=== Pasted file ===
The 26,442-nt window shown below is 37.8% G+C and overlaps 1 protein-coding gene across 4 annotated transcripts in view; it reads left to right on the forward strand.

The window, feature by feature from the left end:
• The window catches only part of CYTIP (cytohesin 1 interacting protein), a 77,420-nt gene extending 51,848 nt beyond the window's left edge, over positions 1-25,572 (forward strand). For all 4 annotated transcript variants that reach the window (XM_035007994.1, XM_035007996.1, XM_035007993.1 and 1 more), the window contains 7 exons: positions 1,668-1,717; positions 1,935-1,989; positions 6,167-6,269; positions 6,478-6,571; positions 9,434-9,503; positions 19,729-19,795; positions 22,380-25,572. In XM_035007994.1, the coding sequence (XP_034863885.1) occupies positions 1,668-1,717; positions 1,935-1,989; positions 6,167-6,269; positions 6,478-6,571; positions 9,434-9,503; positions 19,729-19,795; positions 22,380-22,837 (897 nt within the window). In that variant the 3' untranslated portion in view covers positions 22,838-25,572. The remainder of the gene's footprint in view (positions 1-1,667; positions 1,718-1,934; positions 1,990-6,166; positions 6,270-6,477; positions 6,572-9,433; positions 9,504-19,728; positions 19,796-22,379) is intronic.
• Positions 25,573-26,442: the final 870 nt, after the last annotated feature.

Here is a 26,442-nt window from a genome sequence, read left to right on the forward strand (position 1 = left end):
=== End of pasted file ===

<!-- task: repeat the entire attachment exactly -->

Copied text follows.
The 26,442-nt window shown below is 37.8% G+C and overlaps 1 protein-coding gene across 4 annotated transcripts in view; it reads left to right on the forward strand.

The window, feature by feature from the left end:
• The window catches only part of CYTIP (cytohesin 1 interacting protein), a 77,420-nt gene extending 51,848 nt beyond the window's left edge, over positions 1-25,572 (forward strand). For all 4 annotated transcript variants that reach the window (XM_035007994.1, XM_035007996.1, XM_035007993.1 and 1 more), the window contains 7 exons: positions 1,668-1,717; positions 1,935-1,989; positions 6,167-6,269; positions 6,478-6,571; positions 9,434-9,503; positions 19,729-19,795; positions 22,380-25,572. In XM_035007994.1, the coding sequence (XP_034863885.1) occupies positions 1,668-1,717; positions 1,935-1,989; positions 6,167-6,269; positions 6,478-6,571; positions 9,434-9,503; positions 19,729-19,795; positions 22,380-22,837 (897 nt within the window). In that variant the 3' untranslated portion in view covers positions 22,838-25,572. The remainder of the gene's footprint in view (positions 1-1,667; positions 1,718-1,934; positions 1,990-6,166; positions 6,270-6,477; positions 6,572-9,433; positions 9,504-19,728; positions 19,796-22,379) is intronic.
• Positions 25,573-26,442: the final 870 nt, after the last annotated feature.

Here is a 26,442-nt window from a genome sequence, read left to right on the forward strand (position 1 = left end):